In October 2017 we launched the first ever Law & Technology International Writing Competition. The competition drew submissions from students across five continents at world-leading universities, including the University of Oxford, Harvard Law School, University College London, the Australian National University and Columbia Law School.
The challenging task of shortlisting entries took part in-house. Fifteen entries were shortlisted, five from each category. The fifteen shortlisted entries were then anonymised and sent to our team of international judges:
Emily Allbon, Senior Lecturer in Law and Director of Mooting at the City Law School, University of London; Founder of Lawbore.
Masoud Gerami, Managing Director, Justis Publishing.
Jennifer Walker, Head Librarian at County of Carleton Law Association, Canada.
Liesel Weekes, President of the Barbados Bar Association.
David Wills, Squire Law Librarian, University of Cambridge; Editor, Legal Information Management.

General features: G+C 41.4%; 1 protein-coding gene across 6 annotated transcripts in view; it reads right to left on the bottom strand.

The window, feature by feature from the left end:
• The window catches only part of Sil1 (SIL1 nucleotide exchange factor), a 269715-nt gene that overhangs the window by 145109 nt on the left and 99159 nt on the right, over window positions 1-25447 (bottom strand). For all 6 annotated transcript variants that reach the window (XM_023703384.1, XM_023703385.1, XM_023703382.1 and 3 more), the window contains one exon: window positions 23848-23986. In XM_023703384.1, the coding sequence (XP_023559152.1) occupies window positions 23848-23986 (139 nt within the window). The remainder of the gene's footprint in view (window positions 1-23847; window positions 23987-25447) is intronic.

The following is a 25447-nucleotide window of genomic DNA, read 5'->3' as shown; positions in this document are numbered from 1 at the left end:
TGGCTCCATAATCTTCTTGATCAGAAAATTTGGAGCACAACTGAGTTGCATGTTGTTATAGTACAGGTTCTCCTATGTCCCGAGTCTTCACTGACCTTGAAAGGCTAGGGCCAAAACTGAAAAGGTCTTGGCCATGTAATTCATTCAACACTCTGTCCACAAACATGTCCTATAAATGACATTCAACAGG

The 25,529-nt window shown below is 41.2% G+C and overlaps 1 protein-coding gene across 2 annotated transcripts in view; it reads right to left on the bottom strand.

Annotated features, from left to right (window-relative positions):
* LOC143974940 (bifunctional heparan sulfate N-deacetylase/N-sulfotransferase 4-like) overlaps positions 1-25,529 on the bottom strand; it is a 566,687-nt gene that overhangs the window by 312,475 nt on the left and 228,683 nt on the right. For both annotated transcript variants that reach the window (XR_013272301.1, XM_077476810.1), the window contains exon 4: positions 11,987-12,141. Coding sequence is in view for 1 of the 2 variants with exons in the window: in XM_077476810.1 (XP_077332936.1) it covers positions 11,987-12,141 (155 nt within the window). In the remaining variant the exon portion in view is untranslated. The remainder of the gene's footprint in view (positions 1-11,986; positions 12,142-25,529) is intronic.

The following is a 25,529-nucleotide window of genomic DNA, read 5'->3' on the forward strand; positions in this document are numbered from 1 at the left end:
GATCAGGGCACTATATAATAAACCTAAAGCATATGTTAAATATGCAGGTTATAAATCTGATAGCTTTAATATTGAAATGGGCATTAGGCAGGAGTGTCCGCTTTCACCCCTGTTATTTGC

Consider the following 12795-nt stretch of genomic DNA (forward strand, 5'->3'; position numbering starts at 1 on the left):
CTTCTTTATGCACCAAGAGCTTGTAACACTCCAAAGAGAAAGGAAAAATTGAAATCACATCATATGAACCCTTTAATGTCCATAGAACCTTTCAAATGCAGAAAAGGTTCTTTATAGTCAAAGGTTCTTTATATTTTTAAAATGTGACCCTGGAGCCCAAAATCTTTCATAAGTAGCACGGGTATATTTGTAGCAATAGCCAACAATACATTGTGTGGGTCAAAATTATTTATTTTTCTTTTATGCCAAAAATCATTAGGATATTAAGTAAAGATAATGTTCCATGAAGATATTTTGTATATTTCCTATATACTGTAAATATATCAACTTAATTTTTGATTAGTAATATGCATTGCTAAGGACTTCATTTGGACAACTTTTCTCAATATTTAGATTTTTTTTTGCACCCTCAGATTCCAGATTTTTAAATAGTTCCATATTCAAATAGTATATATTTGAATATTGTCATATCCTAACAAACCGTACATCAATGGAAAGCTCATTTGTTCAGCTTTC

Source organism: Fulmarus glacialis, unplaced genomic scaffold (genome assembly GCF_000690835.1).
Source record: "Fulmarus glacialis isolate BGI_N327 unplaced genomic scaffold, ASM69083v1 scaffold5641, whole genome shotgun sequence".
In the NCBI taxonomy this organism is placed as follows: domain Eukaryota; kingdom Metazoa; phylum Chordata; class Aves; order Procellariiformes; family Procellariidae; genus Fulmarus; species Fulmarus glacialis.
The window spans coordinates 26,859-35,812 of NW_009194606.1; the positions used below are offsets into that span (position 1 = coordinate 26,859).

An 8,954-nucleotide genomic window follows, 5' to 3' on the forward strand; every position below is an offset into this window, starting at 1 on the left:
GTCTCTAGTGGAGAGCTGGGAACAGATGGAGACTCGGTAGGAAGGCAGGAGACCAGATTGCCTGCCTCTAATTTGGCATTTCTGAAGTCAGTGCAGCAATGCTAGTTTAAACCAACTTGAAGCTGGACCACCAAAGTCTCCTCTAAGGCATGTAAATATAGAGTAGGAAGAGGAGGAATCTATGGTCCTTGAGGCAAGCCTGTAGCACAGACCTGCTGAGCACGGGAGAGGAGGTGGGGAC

With the judging process now complete, the results for the Law & Technology International Writing Competition 2018 are in, and we are proud to announce the overall winner, and the runners-up in each category. The judges were blown away by the high calibre of the shortlisted entries, and had a hard time picking a winner. We would like to congratulate all entrants for making it such a difficult decision.
The runners-up in each category are: Patrick Alexander Hum from the London School of Economics for their article on The Future of Legal Practice; Secil Bilgic from Harvard University for their article on Technological Innovations, and Jae Jun Kim from the University of Auckland for their article on Global Public Impact. Each runner-up will receive a prize of £250 and will be published on the Justis blog.
The overall winner, who will receive a prize of £2,000, be featured in the Justis newsletter which reaches an international audience, and will be published on the Justis blog is Roisin Costello from Trinity College Dublin, for her article on Technological Innovations.
The winning article, entitled The Tortoise and the Hare? Due Process and Unconstitutionally Obtained Evidence in the Digital Age, will be published on 4th May 2018.
Again, congratulations to everyone who was shortlisted, and a huge thank you to everyone who entered.
If you have any feedback about this year’s competition please contact us at email@example.com.
Look out for the Law & Technology International Writing Competition 2019, with an announcement this autumn.